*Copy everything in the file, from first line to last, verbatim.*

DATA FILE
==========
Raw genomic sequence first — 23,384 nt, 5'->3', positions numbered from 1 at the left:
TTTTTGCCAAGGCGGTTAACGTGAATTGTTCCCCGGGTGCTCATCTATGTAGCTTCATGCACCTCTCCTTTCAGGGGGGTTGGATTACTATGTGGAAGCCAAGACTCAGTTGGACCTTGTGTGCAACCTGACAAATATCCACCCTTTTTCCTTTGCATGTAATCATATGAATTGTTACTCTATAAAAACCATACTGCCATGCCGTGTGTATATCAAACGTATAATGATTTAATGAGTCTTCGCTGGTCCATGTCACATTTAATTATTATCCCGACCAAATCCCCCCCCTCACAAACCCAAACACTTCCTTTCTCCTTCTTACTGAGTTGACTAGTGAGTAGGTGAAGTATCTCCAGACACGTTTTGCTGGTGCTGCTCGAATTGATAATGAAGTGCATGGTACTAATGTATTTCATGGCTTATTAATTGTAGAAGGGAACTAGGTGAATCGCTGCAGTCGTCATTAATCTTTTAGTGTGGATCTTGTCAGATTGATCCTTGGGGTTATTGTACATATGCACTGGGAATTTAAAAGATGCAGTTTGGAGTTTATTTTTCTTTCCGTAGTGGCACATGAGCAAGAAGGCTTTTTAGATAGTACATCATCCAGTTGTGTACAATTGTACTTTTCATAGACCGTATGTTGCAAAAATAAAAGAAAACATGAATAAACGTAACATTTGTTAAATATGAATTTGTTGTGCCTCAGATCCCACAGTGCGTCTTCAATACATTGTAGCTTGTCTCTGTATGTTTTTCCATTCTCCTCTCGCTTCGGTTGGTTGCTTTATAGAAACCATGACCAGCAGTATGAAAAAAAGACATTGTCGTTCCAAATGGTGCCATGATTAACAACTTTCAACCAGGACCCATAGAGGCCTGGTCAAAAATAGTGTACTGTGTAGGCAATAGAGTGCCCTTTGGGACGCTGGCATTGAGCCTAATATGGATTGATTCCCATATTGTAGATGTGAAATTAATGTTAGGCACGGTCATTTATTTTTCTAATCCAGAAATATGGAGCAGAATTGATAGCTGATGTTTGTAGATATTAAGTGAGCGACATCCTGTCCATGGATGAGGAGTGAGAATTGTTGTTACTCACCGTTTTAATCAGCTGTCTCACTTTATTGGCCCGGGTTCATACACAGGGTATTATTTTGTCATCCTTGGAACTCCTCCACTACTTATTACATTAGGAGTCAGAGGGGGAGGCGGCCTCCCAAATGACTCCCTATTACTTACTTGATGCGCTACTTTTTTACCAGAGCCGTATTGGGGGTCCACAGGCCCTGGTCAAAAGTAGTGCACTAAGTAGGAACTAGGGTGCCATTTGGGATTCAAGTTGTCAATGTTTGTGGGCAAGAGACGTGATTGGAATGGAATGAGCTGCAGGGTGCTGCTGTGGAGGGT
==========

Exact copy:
Raw genomic sequence first — 23,384 nt, 5'->3', positions numbered from 1 at the left:
TTTTTGCCAAGGCGGTTAACGTGAATTGTTCCCCGGGTGCTCATCTATGTAGCTTCATGCACCTCTCCTTTCAGGGGGGTTGGATTACTATGTGGAAGCCAAGACTCAGTTGGACCTTGTGTGCAACCTGACAAATATCCACCCTTTTTCCTTTGCATGTAATCATATGAATTGTTACTCTATAAAAACCATACTGCCATGCCGTGTGTATATCAAACGTATAATGATTTAATGAGTCTTCGCTGGTCCATGTCACATTTAATTATTATCCCGACCAAATCCCCCCCCTCACAAACCCAAACACTTCCTTTCTCCTTCTTACTGAGTTGACTAGTGAGTAGGTGAAGTATCTCCAGACACGTTTTGCTGGTGCTGCTCGAATTGATAATGAAGTGCATGGTACTAATGTATTTCATGGCTTATTAATTGTAGAAGGGAACTAGGTGAATCGCTGCAGTCGTCATTAATCTTTTAGTGTGGATCTTGTCAGATTGATCCTTGGGGTTATTGTACATATGCACTGGGAATTTAAAAGATGCAGTTTGGAGTTTATTTTTCTTTCCGTAGTGGCACATGAGCAAGAAGGCTTTTTAGATAGTACATCATCCAGTTGTGTACAATTGTACTTTTCATAGACCGTATGTTGCAAAAATAAAAGAAAACATGAATAAACGTAACATTTGTTAAATATGAATTTGTTGTGCCTCAGATCCCACAGTGCGTCTTCAATACATTGTAGCTTGTCTCTGTATGTTTTTCCATTCTCCTCTCGCTTCGGTTGGTTGCTTTATAGAAACCATGACCAGCAGTATGAAAAAAAGACATTGTCGTTCCAAATGGTGCCATGATTAACAACTTTCAACCAGGACCCATAGAGGCCTGGTCAAAAATAGTGTACTGTGTAGGCAATAGAGTGCCCTTTGGGACGCTGGCATTGAGCCTAATATGGATTGATTCCCATATTGTAGATGTGAAATTAATGTTAGGCACGGTCATTTATTTTTCTAATCCAGAAATATGGAGCAGAATTGATAGCTGATGTTTGTAGATATTAAGTGAGCGACATCCTGTCCATGGATGAGGAGTGAGAATTGTTGTTACTCACCGTTTTAATCAGCTGTCTCACTTTATTGGCCCGGGTTCATACACAGGGTATTATTTTGTCATCCTTGGAACTCCTCCACTACTTATTACATTAGGAGTCAGAGGGGGAGGCGGCCTCCCAAATGACTCCCTATTACTTACTTGATGCGCTACTTTTTTACCAGAGCCGTATTGGGGGTCCACAGGCCCTGGTCAAAAGTAGTGCACTAAGTAGGAACTAGGGTGCCATTTGGGATTCAAGTTGTCAATGTTTGTGGGCAAGAGACGTGATTGGAATGGAATGAGCTGCAGGGTGCTGCTGTGGAGGGT